This blog has existed for nearly ten years now and for all ten of those years we’ve been talking about the unwritten rules. About deportment. About respecting the game. Acting like you’ve been there. Not showing the opposition up. Not flipping bats or calling attention to yourself. And, of course, policing the players who do do those things.
Ten years ago, I think it was pretty novel to argue that, no, bat-flipping and showboating were good things that are exciting and which can help MLB better-market its personalities. In the past few years, however, I think that stance has become the established one and the opposite — the adherence to the old school rules and behavior — is a minority view, limited to some cranky old announcers, a certain segment of players and fans of a certain age and demographic profile. We still get controversies over these things but, really, the bat-flippers and showboaters won.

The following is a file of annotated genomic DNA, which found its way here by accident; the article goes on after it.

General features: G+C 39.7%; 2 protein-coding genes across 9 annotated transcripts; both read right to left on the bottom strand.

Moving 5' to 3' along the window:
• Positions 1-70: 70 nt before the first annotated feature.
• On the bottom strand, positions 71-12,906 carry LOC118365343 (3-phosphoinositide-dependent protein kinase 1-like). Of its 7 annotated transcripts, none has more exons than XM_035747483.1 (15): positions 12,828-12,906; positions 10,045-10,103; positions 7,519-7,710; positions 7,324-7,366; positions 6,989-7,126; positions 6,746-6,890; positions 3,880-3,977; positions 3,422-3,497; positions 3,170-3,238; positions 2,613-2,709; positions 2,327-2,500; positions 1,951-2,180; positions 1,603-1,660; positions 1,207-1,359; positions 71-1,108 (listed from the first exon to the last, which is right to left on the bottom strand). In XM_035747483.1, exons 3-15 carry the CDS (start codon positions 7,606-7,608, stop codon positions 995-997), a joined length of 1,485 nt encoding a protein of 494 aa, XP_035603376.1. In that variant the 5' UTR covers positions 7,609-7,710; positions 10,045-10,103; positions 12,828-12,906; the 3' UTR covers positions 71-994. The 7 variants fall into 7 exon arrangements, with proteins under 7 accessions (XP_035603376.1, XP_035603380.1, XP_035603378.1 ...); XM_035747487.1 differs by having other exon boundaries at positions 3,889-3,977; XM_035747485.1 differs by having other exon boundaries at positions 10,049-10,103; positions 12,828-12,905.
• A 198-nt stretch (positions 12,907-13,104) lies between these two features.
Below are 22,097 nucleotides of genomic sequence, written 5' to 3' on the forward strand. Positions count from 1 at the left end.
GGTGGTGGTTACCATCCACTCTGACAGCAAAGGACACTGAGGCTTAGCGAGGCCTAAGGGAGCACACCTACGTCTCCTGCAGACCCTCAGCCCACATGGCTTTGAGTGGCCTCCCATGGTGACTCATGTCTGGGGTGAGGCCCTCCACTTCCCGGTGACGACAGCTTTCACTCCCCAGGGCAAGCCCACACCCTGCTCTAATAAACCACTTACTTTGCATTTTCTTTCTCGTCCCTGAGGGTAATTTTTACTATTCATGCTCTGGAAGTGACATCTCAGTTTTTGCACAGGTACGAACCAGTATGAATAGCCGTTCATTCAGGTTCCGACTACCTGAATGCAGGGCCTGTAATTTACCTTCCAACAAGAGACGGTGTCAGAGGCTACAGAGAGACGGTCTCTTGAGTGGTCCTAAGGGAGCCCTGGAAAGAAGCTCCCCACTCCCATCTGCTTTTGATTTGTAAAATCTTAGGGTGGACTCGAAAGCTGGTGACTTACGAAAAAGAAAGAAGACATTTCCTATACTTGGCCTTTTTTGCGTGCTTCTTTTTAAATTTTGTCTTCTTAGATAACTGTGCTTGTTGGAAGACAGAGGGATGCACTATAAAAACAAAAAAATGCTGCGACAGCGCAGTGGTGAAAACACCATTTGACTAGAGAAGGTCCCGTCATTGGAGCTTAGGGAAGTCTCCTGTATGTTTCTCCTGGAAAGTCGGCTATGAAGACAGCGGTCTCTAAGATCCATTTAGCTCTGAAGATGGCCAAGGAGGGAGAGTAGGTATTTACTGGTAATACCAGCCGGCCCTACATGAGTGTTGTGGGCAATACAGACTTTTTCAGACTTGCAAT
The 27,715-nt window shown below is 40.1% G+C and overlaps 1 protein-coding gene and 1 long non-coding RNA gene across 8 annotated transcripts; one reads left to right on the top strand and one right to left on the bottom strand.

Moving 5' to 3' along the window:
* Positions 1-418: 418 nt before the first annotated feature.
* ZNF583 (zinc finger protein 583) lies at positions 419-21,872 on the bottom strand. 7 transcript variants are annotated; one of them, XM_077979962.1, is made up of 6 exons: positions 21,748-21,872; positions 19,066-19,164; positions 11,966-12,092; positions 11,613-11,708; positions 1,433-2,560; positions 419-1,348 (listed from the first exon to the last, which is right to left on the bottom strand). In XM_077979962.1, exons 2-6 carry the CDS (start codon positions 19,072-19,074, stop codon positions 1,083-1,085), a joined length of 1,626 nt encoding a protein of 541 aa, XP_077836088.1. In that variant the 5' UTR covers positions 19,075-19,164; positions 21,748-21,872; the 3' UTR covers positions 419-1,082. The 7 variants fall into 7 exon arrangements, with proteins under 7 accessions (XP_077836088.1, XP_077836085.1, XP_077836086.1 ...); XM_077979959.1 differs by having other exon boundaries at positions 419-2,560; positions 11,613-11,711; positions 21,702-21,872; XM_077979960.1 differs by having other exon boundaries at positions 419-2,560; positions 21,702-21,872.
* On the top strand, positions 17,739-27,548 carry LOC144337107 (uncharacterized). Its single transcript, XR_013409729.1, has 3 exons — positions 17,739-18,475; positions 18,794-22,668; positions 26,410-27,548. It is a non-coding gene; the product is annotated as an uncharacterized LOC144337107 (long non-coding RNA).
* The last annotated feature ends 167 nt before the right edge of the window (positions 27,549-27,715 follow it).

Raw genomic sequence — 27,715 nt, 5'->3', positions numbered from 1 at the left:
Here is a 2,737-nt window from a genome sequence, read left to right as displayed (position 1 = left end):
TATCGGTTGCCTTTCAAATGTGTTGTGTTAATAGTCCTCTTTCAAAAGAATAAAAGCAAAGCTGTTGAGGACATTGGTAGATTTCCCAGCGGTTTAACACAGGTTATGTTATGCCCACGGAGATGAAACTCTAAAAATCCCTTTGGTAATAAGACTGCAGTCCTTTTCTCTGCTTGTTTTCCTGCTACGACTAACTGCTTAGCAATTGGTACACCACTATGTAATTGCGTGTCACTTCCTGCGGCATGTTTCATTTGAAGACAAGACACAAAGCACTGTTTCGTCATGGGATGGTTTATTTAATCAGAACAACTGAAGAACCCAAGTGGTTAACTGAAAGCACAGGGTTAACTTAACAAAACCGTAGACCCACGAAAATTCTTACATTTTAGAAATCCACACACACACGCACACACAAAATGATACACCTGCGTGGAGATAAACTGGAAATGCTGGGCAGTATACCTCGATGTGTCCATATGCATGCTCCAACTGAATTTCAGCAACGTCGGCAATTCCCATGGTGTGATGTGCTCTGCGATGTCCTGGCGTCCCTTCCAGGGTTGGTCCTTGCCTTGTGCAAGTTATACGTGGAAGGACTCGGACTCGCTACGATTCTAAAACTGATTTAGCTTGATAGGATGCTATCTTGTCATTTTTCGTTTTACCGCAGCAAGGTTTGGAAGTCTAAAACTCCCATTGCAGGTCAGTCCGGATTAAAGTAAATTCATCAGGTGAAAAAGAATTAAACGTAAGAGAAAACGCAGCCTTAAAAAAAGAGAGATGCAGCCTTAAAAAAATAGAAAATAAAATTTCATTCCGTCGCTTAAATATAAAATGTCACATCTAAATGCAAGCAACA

If there is any doubt about that, note that Major League Baseball — with the help of a guy who was once called out for being so disrespectful as to [gasp!] wear his hat backwards — has centered its postseason marketing campaign around players doing the things that tick off the Joe Simpsons and Madison Bumgarners of the world.